Does daylight saving time reduce injuries?

The Royal Society for the Prevention of Accidents urges that England and Scotland be permitted to make their own decisions about moving to a ‘single/double summer time’ (SDST) system. It does so because it is convinced that ‘more daylight on autumn/winter evenings would save lives and reduce injuries on the roads’. Their belief is based on research by the Department for Transport showing that about 80 deaths and 200 serious road injuries would be prevented each year if the UK switched to SDST. One report notes that an extra hour of evening daylight would benefit Scotland more than any other part of the UK because of the limited number of daylight hours it enjoys in the winter.

Blind cord strangulations still a threat

In the US, a window cord fatally strangles an average of one child per month. These cords top a list of the five ‘hidden hazards’ in the home. The dangers of these cords were identified many years ago and were mentioned in an Injury Prevention editorial in 1996! The key issue now is whether voluntary manufacturing standards and educational programmes provide sufficient protection. I have long felt they do not and it seems I was right. Recently, the Consumer Product Safety Commission (CPSC) voted to start a process that could lead to mandatory safety standards for all new window coverings. It did so in response to a petition filed by seven consumer groups. Predictably, the industry remained confident that CPSC will ultimately conclude that voluntary standards suffice. They assert that ‘The petition's proposal to ‘eliminate accessible cords or make cords inaccessible would only result in removing safe products from the market and cost thousands of jobs’. They add that banning corded window coverings could cause consumers to hold onto unsafe products longer.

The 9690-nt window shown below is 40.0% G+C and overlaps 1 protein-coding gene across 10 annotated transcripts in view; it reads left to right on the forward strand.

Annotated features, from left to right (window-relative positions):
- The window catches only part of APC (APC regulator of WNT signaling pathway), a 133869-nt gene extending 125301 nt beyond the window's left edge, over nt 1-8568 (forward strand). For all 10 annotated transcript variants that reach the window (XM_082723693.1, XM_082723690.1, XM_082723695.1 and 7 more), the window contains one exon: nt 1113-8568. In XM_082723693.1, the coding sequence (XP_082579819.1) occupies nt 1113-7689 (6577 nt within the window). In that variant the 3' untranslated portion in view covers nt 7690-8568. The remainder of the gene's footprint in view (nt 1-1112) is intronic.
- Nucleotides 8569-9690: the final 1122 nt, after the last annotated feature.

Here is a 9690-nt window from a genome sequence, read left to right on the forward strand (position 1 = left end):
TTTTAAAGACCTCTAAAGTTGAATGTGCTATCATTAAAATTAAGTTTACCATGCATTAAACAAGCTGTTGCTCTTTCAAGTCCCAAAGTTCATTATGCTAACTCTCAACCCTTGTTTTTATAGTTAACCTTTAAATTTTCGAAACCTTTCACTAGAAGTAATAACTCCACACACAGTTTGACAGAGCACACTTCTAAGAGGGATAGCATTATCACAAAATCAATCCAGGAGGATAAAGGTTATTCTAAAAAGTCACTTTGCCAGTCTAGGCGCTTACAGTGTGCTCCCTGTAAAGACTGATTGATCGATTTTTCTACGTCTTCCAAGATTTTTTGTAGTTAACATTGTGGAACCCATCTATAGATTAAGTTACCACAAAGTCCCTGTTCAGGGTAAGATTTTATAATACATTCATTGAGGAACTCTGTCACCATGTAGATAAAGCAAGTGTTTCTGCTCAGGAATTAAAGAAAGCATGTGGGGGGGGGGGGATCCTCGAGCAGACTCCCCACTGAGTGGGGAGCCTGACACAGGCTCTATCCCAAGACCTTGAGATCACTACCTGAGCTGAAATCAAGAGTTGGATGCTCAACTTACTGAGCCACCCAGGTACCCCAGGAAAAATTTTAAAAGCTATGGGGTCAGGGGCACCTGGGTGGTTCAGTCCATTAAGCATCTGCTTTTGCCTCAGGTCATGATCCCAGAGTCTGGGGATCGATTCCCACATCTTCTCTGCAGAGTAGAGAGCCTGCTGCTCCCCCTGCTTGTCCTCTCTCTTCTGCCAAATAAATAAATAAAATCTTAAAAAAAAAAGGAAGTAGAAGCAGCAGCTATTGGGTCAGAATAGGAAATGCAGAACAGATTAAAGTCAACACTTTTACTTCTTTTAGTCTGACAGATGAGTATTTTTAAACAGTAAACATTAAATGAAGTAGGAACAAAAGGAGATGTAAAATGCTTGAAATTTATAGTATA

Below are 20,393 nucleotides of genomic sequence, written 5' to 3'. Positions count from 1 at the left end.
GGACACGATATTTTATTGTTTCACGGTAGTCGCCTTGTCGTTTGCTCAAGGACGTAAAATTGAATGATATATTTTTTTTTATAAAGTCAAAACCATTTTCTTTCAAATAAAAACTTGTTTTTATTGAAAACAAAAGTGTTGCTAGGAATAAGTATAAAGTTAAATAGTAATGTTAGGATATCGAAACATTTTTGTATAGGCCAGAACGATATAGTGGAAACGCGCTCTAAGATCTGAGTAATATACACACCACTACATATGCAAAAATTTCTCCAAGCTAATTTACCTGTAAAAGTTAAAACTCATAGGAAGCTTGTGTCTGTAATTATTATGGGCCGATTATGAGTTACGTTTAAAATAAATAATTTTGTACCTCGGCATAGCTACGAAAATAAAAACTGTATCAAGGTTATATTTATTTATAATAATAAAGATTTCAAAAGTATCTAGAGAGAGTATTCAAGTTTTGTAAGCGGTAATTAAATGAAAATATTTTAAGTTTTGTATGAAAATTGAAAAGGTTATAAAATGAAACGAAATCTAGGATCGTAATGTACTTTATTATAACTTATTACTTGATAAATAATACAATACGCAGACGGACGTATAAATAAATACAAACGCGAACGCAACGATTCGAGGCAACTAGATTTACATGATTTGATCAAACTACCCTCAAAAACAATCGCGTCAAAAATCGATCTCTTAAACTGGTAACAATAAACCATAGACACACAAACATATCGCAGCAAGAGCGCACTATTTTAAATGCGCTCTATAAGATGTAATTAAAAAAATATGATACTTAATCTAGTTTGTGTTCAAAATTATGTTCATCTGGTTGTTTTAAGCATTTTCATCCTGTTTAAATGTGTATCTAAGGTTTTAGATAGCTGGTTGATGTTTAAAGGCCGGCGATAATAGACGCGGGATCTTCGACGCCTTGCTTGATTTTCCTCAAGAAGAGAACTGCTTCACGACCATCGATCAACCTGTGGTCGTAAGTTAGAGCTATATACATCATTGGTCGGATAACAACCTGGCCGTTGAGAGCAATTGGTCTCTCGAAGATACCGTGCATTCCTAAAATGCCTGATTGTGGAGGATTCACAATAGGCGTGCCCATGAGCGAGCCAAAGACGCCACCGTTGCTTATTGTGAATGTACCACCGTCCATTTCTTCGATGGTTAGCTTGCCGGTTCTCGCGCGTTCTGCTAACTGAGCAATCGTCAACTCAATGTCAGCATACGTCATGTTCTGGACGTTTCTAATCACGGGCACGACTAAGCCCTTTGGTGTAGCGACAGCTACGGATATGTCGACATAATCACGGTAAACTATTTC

Editor's comment: In the UK, two recent deaths, one from blind cords, have made strangulation a national priority. In a 5-year span, 138 children under the age of five years died from ‘threats to breathing’.

Impact of drowning worldwide

WHO released a global report that estimates that 372 000 lives are lost each year to drowning. The highest rates involve preschool children and 90% occur in low-income and middle-income countries. Because many drownings are not reported, the number of deaths is likely to be much higher. The report emphasises that drowning is largely preventable and involves fairly simple and inexpensive solutions. These include barriers, safe swimming places, teaching basic skills and training bystanders in safe rescue and resuscitation. It urges all countries to have a national drowning prevention strategy.

US Latino workers die more frequently on the job

Latino workers increasingly are forced to accept the toughest, dirtiest and most dangerous jobs. Recent data showed that 797 of the 4405 US workers killed on the job in 2013 were Latinos. The actual rates are higher than those for whites, blacks and Asians. The differences may reflect reluctance to protest and weak regulations. The report from Fair Warning notes that ‘In most workplace fatality cases, regardless of the race or ethnicity of the employees killed, regulatory penalties are light’.



  • Competing interests None.

  • Provenance and peer review Not commissioned; externally peer reviewed.